During my 5-day stay in Dublin, despite how much I loved this lively city full of the friendliest people I’ve ever had the good fortune to meet, I decided to take advantage of my proximity to Northern Ireland, UK.
After a long evening spent partaking in the extreme nightlife offered in Temple Bar, I was boarded a coach at the ungodly hour of 6 a.m., and our bus full of bleary eyed adventurers took off for a full day of exploration to some of the most gorgeous natural sites in the world.
What will be of no surprise to Game of Thrones fans, many of these landscapes have also played host to film crews for the massively popular show, whose location scouts seek out the most wondrous, beautiful, and remote places on earth: Iceland, Croatia, and Morocco, to name a few. The vast majority of the show’s filming takes place in Northern Ireland, and after visiting there, I can see why — there is staggering beauty literally everywhere you turn.
The day was so full, I must split it into two parts. This post will focus on just the Game of Thrones sites and Belfast. The Giant’s Causeway was so spellbinding, it calls for its own entry (coming soon).
THE DARK HEDGES
First up was the Dark Hedges, a stunning canopy of beech trees planted in the 18th century along Bregagh Road in Ballymoney, County Antrim. To us GOT nerds this is better recognized as the Kingsroad, one of the main thoroughfares in Westeros, where Arya makes her escape from King’s Landing.
This beautiful avenue of beech trees was planted by the Stuart family in the eighteenth century. It was intended as a compelling landscape feature to impress visitors as they approached the entrance to their Georgian mansion, Gracehill House. Two centuries later, the trees remain a magnificent sight and have become one of the most photographed natural phenomena in Northern Ireland.
Next, we ventured to view the turreted ruins of the medieval Dunluce Castle, aka Pyke Castle of House Greyjoy, in Bushmills, the town home to its namesake whiskey distillery.
Again, from Discover Northern Ireland:
First built on the dramatic coastal cliffs of north County Antrim by the MacQuillan family around 1500, the earliest written record of the castle was in 1513.
It was seized by the ambitious MacDonnell clan in the 1550s, who set about stamping their mark on the castle under the leadership of the famous warrior chieftain Sorely Boy MacDonnell during an era of violence, intrigue and rebellion.
In the 17th century Dunluce was the seat of the earls of County Antrim and saw the establishment of a small town in 1608. Visitors can explore the findings of archaeological digs within the cobbled streets and stone merchants’ houses of the long-abandoned Dunluce Town.
The dramatic history of Dunluce is matched by tales of a banshee and how the castle kitchens fell into the sea one stormy night in 1639.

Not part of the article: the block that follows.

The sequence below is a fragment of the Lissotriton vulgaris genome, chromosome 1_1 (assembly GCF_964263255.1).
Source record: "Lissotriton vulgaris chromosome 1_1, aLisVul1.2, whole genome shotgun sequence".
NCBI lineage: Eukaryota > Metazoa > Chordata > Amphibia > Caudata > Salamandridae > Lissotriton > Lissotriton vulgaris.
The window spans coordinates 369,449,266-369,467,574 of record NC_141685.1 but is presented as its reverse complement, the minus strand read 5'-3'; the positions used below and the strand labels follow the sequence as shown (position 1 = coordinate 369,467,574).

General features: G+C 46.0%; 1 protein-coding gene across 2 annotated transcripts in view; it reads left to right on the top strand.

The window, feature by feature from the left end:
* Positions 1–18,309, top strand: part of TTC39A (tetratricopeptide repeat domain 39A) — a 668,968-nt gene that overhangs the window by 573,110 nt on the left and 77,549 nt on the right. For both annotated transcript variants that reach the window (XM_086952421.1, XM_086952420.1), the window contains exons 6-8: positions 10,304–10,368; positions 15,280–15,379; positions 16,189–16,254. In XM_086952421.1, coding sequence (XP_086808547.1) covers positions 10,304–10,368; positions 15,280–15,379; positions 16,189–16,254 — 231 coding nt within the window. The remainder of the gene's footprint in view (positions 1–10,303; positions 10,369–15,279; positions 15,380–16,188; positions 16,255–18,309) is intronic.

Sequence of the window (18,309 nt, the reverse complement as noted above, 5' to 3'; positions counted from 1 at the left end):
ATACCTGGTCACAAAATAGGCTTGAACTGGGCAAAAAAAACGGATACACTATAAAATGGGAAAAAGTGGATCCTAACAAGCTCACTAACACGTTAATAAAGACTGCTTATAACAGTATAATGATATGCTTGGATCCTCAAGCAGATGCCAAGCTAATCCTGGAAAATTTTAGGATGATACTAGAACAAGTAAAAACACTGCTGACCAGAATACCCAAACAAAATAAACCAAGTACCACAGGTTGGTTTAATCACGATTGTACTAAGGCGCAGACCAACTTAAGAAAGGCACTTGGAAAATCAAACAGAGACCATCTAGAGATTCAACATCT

Next we stopped by Larrybane Quarry in North Atrim, where King Renly set up camp in the Stormlands during Season 2, and was the site of the tournament in which Brienne of Tarth was introduced.
Once a working chalk quarry, it now serves as an overflow car park for the Carrick-A-Rede rope bridge.
The site of Theon’s return to the Iron Islands was shot at Ballintoy Harbour, a charming fishing village in County Atrim.
One of the little coves nearby was also a beach on Dragonstone, where Stannis Baratheon, Davos Seaworth, Melissandre and Salladhoor Saan meet up. It was also here in a beautiful tidal pool where Theon gets baptized into the faith of the Drowned God.
Our final Game of Thrones site was the caves of Cushendun. Formed over 400 million years, they lie on an elevated beach at the outflow of the Glendun and Glencorp valleys. The name in Irish is Cois an Duine, meaning Foot of the Dun, identifying the village’s location at the mouth of the River Dun.
These wonderfully textured caves were used as Storm’s End, the backdrop for one of the most iconic moments in the series, when Ser Davos was ordered by King Stannis Baratheon to bring the Red Priestess Melisandre ashore so that she could give birth to the evil “shadow baby.”
A notable feature of this quaint coastal village is a large sculpture of a goat named Johann. He was a feature of the harbor area for many years, grazing at the river bank and greeting visitors. Sadly, during the Foot & Mouth outbreak of 2001, he had to be put down, to the despair of his owner. Artist artist Deborah Brown created the statue of Johann in his honor. Today, another goat named Mirriam carries on Johann’s legacy in the shadow of his sculpture.
Before our wonderful tour ended, we made a brief stop in beautiful Belfast, the capital and largest city in Northern Ireland.
Special thanks to Finn McCools Tours and our fabulous tour guide, William, for making this a magical day.